One: NecroscopeCHRISTENED HARRY "SNAITH," IN EDINBURGH, 1957, Harry is the son of a psychic-sensitive mother, Mary Keogh (who is herself the daughter of a "gifted" expatriate Russian lady), and Gerald Snaith, a banker. Harry's father dies of a stroke the following year, and in the winter of 1960 his mother marries again, this time choosing for a husband a Russian by the name of Viktor Shukshin. Like Mary's mother before him, Shukshin has fled the USSR, a supposed "dissident," which perhaps accounts for Mary's initial attraction to him in what will soon become an unmitigated mismatch.Winter of 1963: Harry's mother is murdered by Shukshin at Bonnyrig outside Edinburgh, where he drowns her under the ice of a frozen river. He alleges that, while skating, she crashed through a thin crust and was washed away; there was nothing he could do to save her; he is "distraught, almost out of [his] mind with grief and horror." Mary Keogh's body is never found; Shukshin inherits her isolated Bonnyrig house and the not inconsiderable monies left to her by her first husband.Within six months the infant Harry (now Harry "Keogh") has gone to live with an uncle and his wife at Harden on the northeast coast of England. The arrangement is more than satisfactory to Shukshin, who could never stand the child.Harry commences schooling with the roughneck children of the colliery village. A dreamy, introspective sort of child, he is a loner, develops few friendships (with fellow pupils, at any rate), and thus falls easy prey to bullying and the like. And as he grows towards his teens, so his daydreaming spirit, psychic insight, and instincts lead him into further conflict with his teachers. But he is not lacking in grit--on the contrary.Harry's problem is that he has inherited his maternal forebears' mediumistic talents, and that they are developed (and still developing) in him to an extraordinary degree. He has no requirement for "real" friends as such, because the many friends he already has are more than sufficient and willing to supply his needs. As to who these friends are: they are the myriad dead in their graves!Up against the school bully, Harry defeats him with the telepathic assistance of an ex-ex-army physical training instructor; a man who, before the fall from sea cliffs which killed him, was expert in many areas of self-defence. Punished with mathematical homework, Harry receives help from an ex-headmaster of the school; but in this he almost gives himself away. His current maths teacher is the son of Harry's coach, where he lies "at rest" in Harden Cemetery, and as such he very nearly recognises his father's hand in Harry's work.In 1969 Harry passes examinations to gain entry into a technical college at West Hartlepool a few miles down the coast, and in the course of the next five years until the end of his formal (and orthodox) education, does his best to tone down use of his talents and extraordinary skills in an attempt to prove himself a "normal, average student"--except in one field. Knowing that he will soon need to support himself, he has taken to writing; even by the time he finishes school he has seen several short pieces of fiction in print. His tutor isa man once moderately famous for his vivid short stories--who has been dead since 1947. But this is just the beginning; under a pseudonym and before he is nineteen, Harry has already written his first full-length novel, Diary of a Seventeenth-Century Rake. While falling short of the bestseller lists, still the book does very well. It is not so much a sensation for its storyline as for its amazing historical authenticity ... until one considers the qualifications of Harry's co-author and collaborator: namely, a seventeenth-century rake, shot dead by an outraged husband in 1672!Summer of 1976. In a few months Harry will be nineteen. He has his own unassuming top-floor flat in an old three-story house on the coast road out of Hartlepool towards Sunderland. Perhaps typically, the house stands opposite one of the town's oldest graveyards ... Harry is never short of friends to talk to. What's more, and now that his talent as a Necroscope has developed to its full, he can converse with exanimate persons even over great distances. He needs only to be introduced or to have spoken to one of the teeming dead, and thereafter can always seek him out again. With Harry, however, it's a matter of common decency that he physically go and see them: that is, to attend them at their grave sides. He does not believe in "shouting" at his friends.In their turn (and in return for his friendship) Harry's dead people love him. He is their pharos, the one shining light in their eternal darkness. He brings hope where none has ever before existed; he is their single window, their observatory on a world they had thought left behind and gone forever. For contrary to the beliefs of the living, death is not The End but a transition to incorporeality, immobility. The flesh may be weak and corruptible, but mind and will go on. Great artists, when they die, continue to visualise magnificent canvases, pictures they can never paint; architects plan fantastic, faultless, continent-spanning cities, which can never be built; scientists follow through the research they commenced in life but never had time to complete or perfect. Except that now, through Harry Keogh, they may contact one another and (perhaps more importantly) even obtain knowledge of thecorporeal world. And so, while they would never deliberately burden him, all the trials and tribulations of Harry's countless dead friends are his, and his troubles are theirs. And Harry does have troubles.At his flat in Hartlepool, when he is not working, Harry entertains his childhood sweetheart, Brenda, who will shortly fall pregnant and become his wife. But as his worldly scope widens, so a shadow from the past grows into an obsession. Harry dreams and daydreams of his poor murdered mother, and time and again in his darkest nightmares revisits the frozen river where she died before her time. Finally he resolves to take revenge on Viktor Shukshin, his stepfather.In this, as in all things, he has the blessing of the dead. Murder is a crime they cannot tolerate; knowing the darkness of death, anyone who deliberately takes life is an abhorrence to them!Winter of 1976 and Harry goes to see Shukshin, confronting him with evidence of his guilt. His stepfather is plainly dangerous, even deranged, and Harry suspects he'll now try to kill him, too. In January of '77 he gives him the opportunity. They skate on the river together, but when Shukshin moves in for the kill, Harry is prepared. His plan goes wrong, however; they both fall through the ice and emerge together by the riverbank. The Russian has the strength of a madman and will surely drown his stepson ... But no, for Harry's mother rises from her watery grave to drag Shukshin down!And Harry has discovered a new talent; or rather, he now knows how far the dead will go in order to protect him--knows that in fact they will rise from their graves for him!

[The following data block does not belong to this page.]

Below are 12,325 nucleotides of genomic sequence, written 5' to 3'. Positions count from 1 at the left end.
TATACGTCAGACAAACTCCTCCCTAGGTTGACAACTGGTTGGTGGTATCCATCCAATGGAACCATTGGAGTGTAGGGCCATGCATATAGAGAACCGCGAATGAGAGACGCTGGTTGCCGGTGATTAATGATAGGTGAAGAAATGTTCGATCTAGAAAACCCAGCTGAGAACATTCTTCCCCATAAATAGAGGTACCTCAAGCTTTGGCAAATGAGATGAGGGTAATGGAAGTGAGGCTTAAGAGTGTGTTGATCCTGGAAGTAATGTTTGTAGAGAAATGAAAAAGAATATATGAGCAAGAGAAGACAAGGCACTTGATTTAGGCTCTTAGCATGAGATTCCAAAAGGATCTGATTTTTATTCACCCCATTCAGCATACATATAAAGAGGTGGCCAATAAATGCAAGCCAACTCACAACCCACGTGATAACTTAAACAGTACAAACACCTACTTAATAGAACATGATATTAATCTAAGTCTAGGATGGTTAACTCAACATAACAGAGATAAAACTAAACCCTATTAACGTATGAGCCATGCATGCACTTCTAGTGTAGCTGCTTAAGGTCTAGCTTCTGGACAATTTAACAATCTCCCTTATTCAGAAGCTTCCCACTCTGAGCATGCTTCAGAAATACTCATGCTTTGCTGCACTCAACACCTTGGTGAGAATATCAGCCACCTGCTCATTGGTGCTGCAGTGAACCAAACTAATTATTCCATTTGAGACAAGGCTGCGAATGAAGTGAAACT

Harry's talent has not gone unnoticed: a top-secret British intelligence organization, E-Branch ("E" for ESP), and its Soviet counterpart are both aware of his powers. He is no sooner approached to join the British organization than its head is killed, taken out by the Romanian spy and necromancer Boris Dragosani. A ghoul, Dragosani rips open the dead to steal their secrets right out of their blood and guts;by butchering the top man in E-Branch, he now knows all the secrets of the British espers.Harry vows to track him down and even the score, and the teeming dead offer their assistance. Of course they do, for even they are not safe from a man who violates corpses! What Harry and the dead don't know is that Dragosani has been infected with vampirism: he has the vampire egg of Thibor Ferenczy inside him, growing there, gradually changing him and taking control. More, Dragosani has murdered a colleague, Max Batu the Mongol, in order to steal the secret of his killing eye. He can now kill at a glance!Time is short and Harry must follow Dragosani back to the USSR--to Soviet E-Branch headquarters at the Chateau Bronnitsy, where the vampire is now Supremo--and there kill him. But how? Harry is no spy.A British precog (an agent with the ability to scan vague details of the future) has foreseen Harry's involvement not only with vampires but also in connection with the twisted figure-8 sigil of the Möbius strip. To get to Dragosani he must first understand the Möbius connection. Here at least Harry is on familiar ground; for August Ferdinand Möbius has been dead since 1868, and the dead will do anything for Harry Keogh.In Leipzig Harry visits Möbius's grave and discovers the long-expired mathematician and astronomer at work on his space-time equations. What he did in life he continues, undisturbed, to do in death; and in the course of a century he has reduced the physical universe to a set of mathematical symbols. He knows how to bend space-time and ride his Möbius strip out to the stars! Teleportation: an easy route into the Chateau Bronnitsy--or anywhere else, for that matter. Fine, but all Harry has is an intuitive grasp of maths--and he certainly doesn't have a hundred years! Still, he has to start somewhere.For days Möbius instructs Harry, until his pupil is sure that the answer lies right here, just an inch beyond his grasp. He only needs a spur, and ...The East German GREPO (Grenz Polizei) have their eyeon Harry. On the orders of Dragosani they try to arrest him in the Leipzig graveyard--and this is the spur he needs. Suddenly Möbius's equations are no longer meaningless figures and symbols: they are a doorway into the strange immaterial universe of the Möbius Continuum! Harry conjures a Möbius door and escapes from the GREPO trap; by trial and error he learns how to use this weird and until now entirely conjectural parallel universe; eventually he projects himself into the grounds of Soviet E-Branch HQ.Against the armoured might of the Chateau Bronnitsy, Harry's task seems nigh impossible: he needs allies. And he finds them. The chateau's grounds are waterlogged, peaty, white under the crisp snow of a Russian winter--but not frozen. And down in the peat, preserved through four centuries since a time when Moscow was sacked by a band of Crimean Tartars, the remains of that butchered band stir and begin to rise up!With his zombie army Harry advances into the chateau, destroys its defences, seeks out and kills Dragosani and his vampire tenant. In the fight he, too, is killed; his body dies; but in the last moment his mind, his will, transfers to the metaphysical Möbius Continuum.And riding the Möbius strip into future time, Harry's id is absorbed into the unformed infant mentality ... of his own son!I: Castle FerenczyTRANSYLVANIA, THE FIRST WEEK OF SEPTEMBER 1981 ...Still an hour short of midday, two peasant wives of Halmagiu village wended their way home along well-trodden forest tracks. Their baskets were full of small wild plums and the first ripe berries of the season, all with the dew still glistening on them. Some of the plums were still a little green ... all the better for the making of sharp, tangy brandy! Dark-robed, with coarse rioth headsquares framing their narrow faces, the women cheerfully embroidered tidbits of village gossip to suit their mood, their teeth flashing ivory in weathered leather as they laughed over especially juicy morsels.In the near distance, blue wood smoke drifted in almost perpendicular spirals from Halmagiu's chimneys; it formed a haze high over the early-autumn canopy of forest. But closer, in the trees themselves were other fires; cooking smells of spiced meats and herbal soups drifted on the still air; small silver bells jingled; a bough creaked where a wild-haired,dark-eyed, silent, staring child dangled from the rope of a makeshift swing.There were gaudy caravans gathered in a circle under the trees. Outside the circle: tethered ponies cropped the grass, and bright-coloured dresses swirled where bare-armed girls gathered firewood. Inside: black iron cooking pots suspended over licking flames issued puffs of mouth-watering steam; male Travellers tended their own duties or simply looked on, smoking their long, thin-stemmed pipes, as the encampment settled in. Travellers, yes. Wanderers: Gypsies! The Szgany had returned to the region of Halmagiu.The boy on the rope in the tree had spotted the two village women and now uttered a piercing whistle. All murmur and jingle and movement in the Gypsy encampment ceased upon the instant; dark eyes turned outwards in unison, staring with curiosity at the Romanian peasant women with their baskets. The Gypsy men in their leather jackets looked very strong, somehow fierce, but there was nothing of animosity in their eyes. They had their own codes, the Szgany, and knew which side their bread was greased. For five hundred years the people of Halmagiu had dealt with them fairly, bought their trinkets and knickknacks, and left them in peace. And so in their turn the Gypsies would work no deliberate harm against Halmagiu."Good morning, ladies." The Gypsy king (for so the leaders of these roving bands prided themselves, as little kings) stood up on the steps of his wagon and bowed to them. "Please tell our friends in the village we'll be knocking on their doors--pots and pans of the best quality, charms to keep away the night things, cards to read, and keen eyes that know the lie of a line in your palm. Bring out your knives for sharpening and your broken ax handles. All will be put to rights. Why, this year we've even a good pony or two, to replace the nags that pull your carts! We'll not be here long, so make the best of our bargains before we move on.""Good morning to you," the oldest of the pair at once answered, if in a breathless fashion. "And be sure I'll tellthem in the village." And in a hushed aside to her companion: "Stay close; move along with me; say nothing!"As they passed by one of the wagons, so this same older woman took a small jar of hazelnuts from her basket and a double handful of plums, placing them on the steps of the wagon as a gift. If the offering was seen, no one said anything, and in any case the activity in the camp had already resumed its normal pace as the women headed once more for home.But the younger one, who hadn't lived in Halmagiu very long, asked, "Why did you give the nuts and plums away? I've heard the Gypsies give nothing for nothing, do nothing for nothing, and far too often take something for nothing! Won't it encourage them, leaving gifts like that?""It does no harm to keep well in with the fey people," the other told her. "When you've lived here as long as I have, you'll know what I mean. And anyway, they're not here to steal or work mischief." She gave a small shudder. "Indeed, I fancy I know well enough why they're here.""Oh?" said her friend wonderingly."Oh, yes. It's the phase of the moon, a calling they've heard, an offering they'll make. They propitiate the earth, replenish the rich soil, appease ... their gods.""Their gods? Are they heathens, then ... ? What gods?""Call it Nature if you like!" the first one snapped. "But ask me no more. I'm a simple woman and don't wish to know. Nor should you wish to know. My grandmother's grandmother remembered a time when the Gypsies c...